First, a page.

The high court makes another interesting observation. It notes that minorities are highly diversified social groups that cannot be treated as a homogeneous category for reservation. It is true that minority is not a uniform category. But the official order of the government did not create a new category of minority in the existing system of reservation at all! On the contrary,the already identified OBCs were divided into two categories and a sub-quota is reserved for those communities that belong to minorities and have already been identified as backward on a non-religious basis in the past. It is important here to remember that the Mandal Commission also discussed the question of minority religions,and worked out a criterion for identifying non-Hindu OBCs. That is the reason why there are many non-Hindu communities in the existing Central and state OBC lists. The Mandal Commission report recognises the fact that minorities constitute 8.4 per cent of the total OBC population. The court,it seems,overlooks this aspect and offers a mechanical interpretation of the text of the official order.
The third set of issues is about the procedure adopted by the government. The court argues,there is a statutorily prescribed mode for identifying backward classes,namely through the National Commission for Backward Classes Act (NCBC Act),and therefore,that procedure must mandatorily be followed. The Central government cannot unilaterally add to the list of backward classes nor can it cull out a more backward class from the list,without reference to the NCBC. This line of reasoning is again quite problematic. The statutory function of the NCBC,Section 9(1),is to consider the requests for inclusion of any class of citizens as a backward class. In this sense,the NCBC Act categorically establishes the procedure to include and exclude certain communities in the OBC list. Since the government did not add or exclude any community in the OBC list,the NCBC Act does not pose a procedural conflict in this case.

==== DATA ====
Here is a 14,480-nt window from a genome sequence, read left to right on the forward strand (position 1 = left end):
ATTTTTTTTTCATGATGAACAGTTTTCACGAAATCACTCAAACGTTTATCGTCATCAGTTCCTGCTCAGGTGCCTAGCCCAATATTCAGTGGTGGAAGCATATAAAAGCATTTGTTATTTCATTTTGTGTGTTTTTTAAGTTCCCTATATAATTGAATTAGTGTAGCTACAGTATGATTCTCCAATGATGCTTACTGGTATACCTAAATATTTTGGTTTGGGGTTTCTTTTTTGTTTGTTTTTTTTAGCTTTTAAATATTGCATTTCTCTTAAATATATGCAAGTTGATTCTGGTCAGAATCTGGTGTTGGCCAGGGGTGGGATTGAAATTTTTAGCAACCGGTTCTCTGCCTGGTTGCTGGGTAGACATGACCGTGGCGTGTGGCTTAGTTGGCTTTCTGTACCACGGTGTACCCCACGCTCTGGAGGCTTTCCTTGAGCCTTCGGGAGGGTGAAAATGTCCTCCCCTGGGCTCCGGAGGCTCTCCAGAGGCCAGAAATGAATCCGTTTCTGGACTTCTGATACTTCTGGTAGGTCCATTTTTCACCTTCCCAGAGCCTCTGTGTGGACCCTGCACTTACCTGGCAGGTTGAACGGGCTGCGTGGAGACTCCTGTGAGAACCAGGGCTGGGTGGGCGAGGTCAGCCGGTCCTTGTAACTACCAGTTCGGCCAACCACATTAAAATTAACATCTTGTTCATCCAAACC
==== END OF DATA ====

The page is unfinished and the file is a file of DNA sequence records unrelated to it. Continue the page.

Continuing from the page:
Finally,the court also notes that absolutely no empirical evidence is placed before us to enable us to conclude or to support the requirement of carving out a special class of beneficiaries from the existing backward classes. Interestingly,the court does not look at the empirical evidences produced by the Misra Commission report that clearly reveal the relative backwardness of minority communities,including those who are given reservation as OBCs. As a result,the court fails to recognise the larger recommendation of the Misra Commission about a comprehensive survey of Indian communities to know the changing socio-economic status of SCs,STs and OBCs.
This critical assessment of the judgment,I suggest,must not be placed in the established binaries of secular/ communal and/ or backwardness/ development. The issues raised by the judges are crucial and therefore should be taken as reference points to initiate an empirically informed national debate on backwardness and affirmative action,especially in the context of globalisation.
The writer is associate fellow,Centre for the Study of Developing Societies,Delhi